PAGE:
Disclosure of Potential Conflicts of Interest
S. Lonial is a paid advisory board member for Bristol-Myers Squibb, Amgen, GlaxoSmithKline, Takeda, and Janssen. No potential conflicts of interest were disclosed by the other authors.
Conception and design: S. Kang
Development of methodology: L. Jin
Acquisition of data (provided animals, acquired and managed patients, provided facilities, etc.): J. Li, C. Pan, A.C. Boese, J. Kang, K.R. Magliocca, W. Yang, Y. Zhang
Analysis and interpretation of data (e.g., statistical analysis, biostatistics, computational analysis): J. Li, K.R. Magliocca, S. Lonial, S. Kang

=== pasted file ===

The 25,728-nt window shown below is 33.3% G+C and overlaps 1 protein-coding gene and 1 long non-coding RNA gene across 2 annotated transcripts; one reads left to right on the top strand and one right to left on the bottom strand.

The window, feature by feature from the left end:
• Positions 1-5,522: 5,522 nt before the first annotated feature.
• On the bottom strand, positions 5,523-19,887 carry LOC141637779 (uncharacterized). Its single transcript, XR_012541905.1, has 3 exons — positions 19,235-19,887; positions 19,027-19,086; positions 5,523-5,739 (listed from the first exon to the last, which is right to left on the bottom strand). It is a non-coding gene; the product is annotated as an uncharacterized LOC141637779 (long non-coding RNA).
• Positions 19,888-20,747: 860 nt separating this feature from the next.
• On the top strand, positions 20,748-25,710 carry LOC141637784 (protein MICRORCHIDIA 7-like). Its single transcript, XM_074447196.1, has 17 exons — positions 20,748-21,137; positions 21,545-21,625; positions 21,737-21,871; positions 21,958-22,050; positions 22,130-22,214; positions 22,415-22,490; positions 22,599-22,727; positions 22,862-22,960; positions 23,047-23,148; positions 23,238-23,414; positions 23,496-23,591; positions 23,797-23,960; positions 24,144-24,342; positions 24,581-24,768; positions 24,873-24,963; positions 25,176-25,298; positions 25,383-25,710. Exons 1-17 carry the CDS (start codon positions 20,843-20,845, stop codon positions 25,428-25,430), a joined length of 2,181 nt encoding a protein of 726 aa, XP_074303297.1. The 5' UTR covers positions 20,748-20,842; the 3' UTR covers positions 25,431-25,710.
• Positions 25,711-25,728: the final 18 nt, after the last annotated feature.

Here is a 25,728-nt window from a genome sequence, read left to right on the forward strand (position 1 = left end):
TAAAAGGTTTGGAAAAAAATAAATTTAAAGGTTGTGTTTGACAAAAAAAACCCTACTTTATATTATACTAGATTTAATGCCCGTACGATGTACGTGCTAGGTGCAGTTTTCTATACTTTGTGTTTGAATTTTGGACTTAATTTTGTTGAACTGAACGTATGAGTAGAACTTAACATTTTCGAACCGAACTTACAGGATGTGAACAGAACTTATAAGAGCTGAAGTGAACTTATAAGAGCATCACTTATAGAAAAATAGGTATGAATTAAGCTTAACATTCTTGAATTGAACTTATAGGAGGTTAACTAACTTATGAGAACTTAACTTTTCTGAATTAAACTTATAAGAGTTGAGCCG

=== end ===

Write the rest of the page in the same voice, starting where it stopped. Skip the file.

Writing, review, and/or revision of the manuscript: J. Li, A.D. Umano, K.R. Magliocca, S. Lonial, S. Kang
Study supervision: S. Kang
Other (assisted with in vitro studies): A.D. Umano
We acknowledge Dr. Anthea Hammond for critical reading and editing of the manuscript. We thank Champions Oncology team for providing ovarian cancer patient tumor specimens. This study was supported in part by NIH/NCI (R01CA175316, R01CA207768, DRP of P50CA217691, to S. Kang), Department of Defense (W81XWH-17-1-0186, to S. Kang), American Cancer Society (Winship IRG-17-181-04, to L. Jin), Elsa U. Pardee Foundation (research grant, to L. Jin), University of Florida (UF Health Cancer Center Pilot Grant to L. Jin), and the Emory University Integrated Cellular Imaging Microscopy Core of the Winship Cancer Institute comprehensive cancer center grant, P30CA138292. S. Kang is a Georgia Cancer Coalition Scholar, a Robbins Scholar, and an American Cancer Society Basic Research Scholar.